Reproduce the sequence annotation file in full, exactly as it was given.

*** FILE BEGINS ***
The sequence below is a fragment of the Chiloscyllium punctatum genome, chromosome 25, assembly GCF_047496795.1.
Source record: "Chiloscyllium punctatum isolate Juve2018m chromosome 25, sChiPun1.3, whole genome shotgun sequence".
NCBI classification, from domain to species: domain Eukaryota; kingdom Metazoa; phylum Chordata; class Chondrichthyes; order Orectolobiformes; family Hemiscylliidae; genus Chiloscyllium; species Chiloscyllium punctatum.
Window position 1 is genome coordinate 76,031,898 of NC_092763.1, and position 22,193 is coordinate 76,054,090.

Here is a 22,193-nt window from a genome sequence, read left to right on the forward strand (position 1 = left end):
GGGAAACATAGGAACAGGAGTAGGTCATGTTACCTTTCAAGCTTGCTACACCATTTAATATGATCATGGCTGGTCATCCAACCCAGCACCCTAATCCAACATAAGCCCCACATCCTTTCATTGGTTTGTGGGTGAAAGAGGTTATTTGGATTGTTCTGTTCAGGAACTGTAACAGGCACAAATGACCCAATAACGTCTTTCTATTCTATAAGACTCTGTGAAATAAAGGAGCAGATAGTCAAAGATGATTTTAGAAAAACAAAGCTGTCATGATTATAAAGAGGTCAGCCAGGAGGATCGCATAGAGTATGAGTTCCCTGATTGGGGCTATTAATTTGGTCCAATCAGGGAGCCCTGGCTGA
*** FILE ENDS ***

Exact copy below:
The sequence below is a fragment of the Chiloscyllium punctatum genome, chromosome 25, assembly GCF_047496795.1.
Source record: "Chiloscyllium punctatum isolate Juve2018m chromosome 25, sChiPun1.3, whole genome shotgun sequence".
NCBI classification, from domain to species: domain Eukaryota; kingdom Metazoa; phylum Chordata; class Chondrichthyes; order Orectolobiformes; family Hemiscylliidae; genus Chiloscyllium; species Chiloscyllium punctatum.
Window position 1 is genome coordinate 76,031,898 of NC_092763.1, and position 22,193 is coordinate 76,054,090.

Here is a 22,193-nt window from a genome sequence, read left to right on the forward strand (position 1 = left end):
GGGAAACATAGGAACAGGAGTAGGTCATGTTACCTTTCAAGCTTGCTACACCATTTAATATGATCATGGCTGGTCATCCAACCCAGCACCCTAATCCAACATAAGCCCCACATCCTTTCATTGGTTTGTGGGTGAAAGAGGTTATTTGGATTGTTCTGTTCAGGAACTGTAACAGGCACAAATGACCCAATAACGTCTTTCTATTCTATAAGACTCTGTGAAATAAAGGAGCAGATAGTCAAAGATGATTTTAGAAAAACAAAGCTGTCATGATTATAAAGAGGTCAGCCAGGAGGATCGCATAGAGTATGAGTTCCCTGATTGGGGCTATTAATTTGGTCCAATCAGGGAGCCCTGGCTGA